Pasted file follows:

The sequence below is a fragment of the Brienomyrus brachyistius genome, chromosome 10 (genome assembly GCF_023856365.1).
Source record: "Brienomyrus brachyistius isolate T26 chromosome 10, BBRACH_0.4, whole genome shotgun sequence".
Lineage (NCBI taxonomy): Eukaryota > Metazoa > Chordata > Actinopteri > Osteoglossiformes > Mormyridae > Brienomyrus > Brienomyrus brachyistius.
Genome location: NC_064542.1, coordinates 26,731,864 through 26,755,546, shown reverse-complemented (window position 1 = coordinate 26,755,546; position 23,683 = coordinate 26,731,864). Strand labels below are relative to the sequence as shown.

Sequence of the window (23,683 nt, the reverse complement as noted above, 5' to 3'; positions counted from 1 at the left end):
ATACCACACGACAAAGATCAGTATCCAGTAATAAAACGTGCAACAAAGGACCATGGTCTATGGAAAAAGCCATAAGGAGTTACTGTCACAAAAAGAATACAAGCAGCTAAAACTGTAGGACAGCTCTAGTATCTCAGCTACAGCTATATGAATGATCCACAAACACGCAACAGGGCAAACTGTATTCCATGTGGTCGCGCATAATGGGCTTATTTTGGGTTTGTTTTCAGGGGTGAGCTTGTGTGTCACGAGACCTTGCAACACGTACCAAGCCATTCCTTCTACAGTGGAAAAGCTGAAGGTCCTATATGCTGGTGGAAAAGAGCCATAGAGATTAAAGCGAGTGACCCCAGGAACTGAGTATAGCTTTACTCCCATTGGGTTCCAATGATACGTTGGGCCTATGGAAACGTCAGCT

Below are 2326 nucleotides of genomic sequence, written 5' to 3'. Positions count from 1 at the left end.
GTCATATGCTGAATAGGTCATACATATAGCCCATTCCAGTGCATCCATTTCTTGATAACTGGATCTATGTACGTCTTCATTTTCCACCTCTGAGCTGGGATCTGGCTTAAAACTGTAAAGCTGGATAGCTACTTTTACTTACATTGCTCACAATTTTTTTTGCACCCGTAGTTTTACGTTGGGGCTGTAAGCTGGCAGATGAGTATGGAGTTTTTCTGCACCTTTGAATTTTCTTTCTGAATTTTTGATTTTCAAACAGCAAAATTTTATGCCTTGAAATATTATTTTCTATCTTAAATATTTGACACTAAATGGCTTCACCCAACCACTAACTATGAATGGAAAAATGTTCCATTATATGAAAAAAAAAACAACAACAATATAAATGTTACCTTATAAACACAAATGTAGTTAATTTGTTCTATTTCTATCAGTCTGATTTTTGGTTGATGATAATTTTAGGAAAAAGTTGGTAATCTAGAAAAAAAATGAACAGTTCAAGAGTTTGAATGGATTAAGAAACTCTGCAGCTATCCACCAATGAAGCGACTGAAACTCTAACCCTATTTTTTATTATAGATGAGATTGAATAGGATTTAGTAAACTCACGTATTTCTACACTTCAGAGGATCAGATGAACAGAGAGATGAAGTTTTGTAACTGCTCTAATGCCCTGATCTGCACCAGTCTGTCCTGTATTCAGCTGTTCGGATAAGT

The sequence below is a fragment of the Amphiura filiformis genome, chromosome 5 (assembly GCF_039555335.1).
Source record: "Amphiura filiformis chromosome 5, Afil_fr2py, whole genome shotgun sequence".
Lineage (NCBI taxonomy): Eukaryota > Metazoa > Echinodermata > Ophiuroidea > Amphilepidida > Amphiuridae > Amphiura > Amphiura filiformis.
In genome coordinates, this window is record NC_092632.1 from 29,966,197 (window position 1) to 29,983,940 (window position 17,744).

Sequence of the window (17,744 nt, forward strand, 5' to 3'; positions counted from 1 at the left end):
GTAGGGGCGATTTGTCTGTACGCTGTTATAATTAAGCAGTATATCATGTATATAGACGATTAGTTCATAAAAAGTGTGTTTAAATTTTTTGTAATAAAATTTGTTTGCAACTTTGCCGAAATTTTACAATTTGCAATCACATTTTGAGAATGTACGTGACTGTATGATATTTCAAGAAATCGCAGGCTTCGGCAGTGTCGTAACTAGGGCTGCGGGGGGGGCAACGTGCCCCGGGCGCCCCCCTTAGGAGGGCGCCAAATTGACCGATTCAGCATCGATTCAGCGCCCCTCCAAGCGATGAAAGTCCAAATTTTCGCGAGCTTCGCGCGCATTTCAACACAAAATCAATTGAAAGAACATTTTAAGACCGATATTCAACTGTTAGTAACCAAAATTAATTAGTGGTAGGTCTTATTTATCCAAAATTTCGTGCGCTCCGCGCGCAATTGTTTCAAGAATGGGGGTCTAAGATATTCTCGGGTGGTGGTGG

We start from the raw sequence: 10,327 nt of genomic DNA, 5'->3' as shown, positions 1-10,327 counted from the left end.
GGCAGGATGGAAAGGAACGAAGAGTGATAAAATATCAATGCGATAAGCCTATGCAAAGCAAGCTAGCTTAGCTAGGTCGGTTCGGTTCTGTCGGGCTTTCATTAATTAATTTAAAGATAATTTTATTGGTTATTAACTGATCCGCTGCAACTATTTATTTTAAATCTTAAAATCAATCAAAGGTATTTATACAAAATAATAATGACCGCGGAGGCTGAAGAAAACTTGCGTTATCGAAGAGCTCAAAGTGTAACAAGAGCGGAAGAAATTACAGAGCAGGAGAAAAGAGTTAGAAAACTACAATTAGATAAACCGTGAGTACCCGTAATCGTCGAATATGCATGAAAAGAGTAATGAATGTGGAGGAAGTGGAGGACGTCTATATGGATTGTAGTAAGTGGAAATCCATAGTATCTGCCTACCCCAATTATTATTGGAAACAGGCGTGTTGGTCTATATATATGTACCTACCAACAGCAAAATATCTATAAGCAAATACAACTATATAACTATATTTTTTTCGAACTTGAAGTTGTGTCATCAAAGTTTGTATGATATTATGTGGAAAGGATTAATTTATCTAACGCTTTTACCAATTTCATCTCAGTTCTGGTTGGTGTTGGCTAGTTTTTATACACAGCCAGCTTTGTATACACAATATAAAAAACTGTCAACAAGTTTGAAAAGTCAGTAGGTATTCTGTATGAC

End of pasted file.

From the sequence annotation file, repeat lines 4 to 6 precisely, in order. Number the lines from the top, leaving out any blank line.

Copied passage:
Genome location: NC_064542.1, coordinates 26,731,864 through 26,755,546, shown reverse-complemented (window position 1 = coordinate 26,755,546; position 23,683 = coordinate 26,731,864). Strand labels below are relative to the sequence as shown.

Sequence of the window (23,683 nt, the reverse complement as noted above, 5' to 3'; positions counted from 1 at the left end):
ATACCACACGACAAAGATCAGTATCCAGTAATAAAACGTGCAACAAAGGACCATGGTCTATGGAAAAAGCCATAAGGAGTTACTGTCACAAAAAGAATACAAGCAGCTAAAACTGTAGGACAGCTCTAGTATCTCAGCTACAGCTATATGAATGATCCACAAACACGCAACAGGGCAAACTGTATTCCATGTGGTCGCGCATAATGGGCTTATTTTGGGTTTGTTTTCAGGGGTGAGCTTGTGTGTCACGAGACCTTGCAACACGTACCAAGCCATTCCTTCTACAGTGGAAAAGCTGAAGGTCCTATATGCTGGTGGAAAAGAGCCATAGAGATTAAAGCGAGTGACCCCAGGAACTGAGTATAGCTTTACTCCCATTGGGTTCCAATGATACGTTGGGCCTATGGAAACGTCAGCT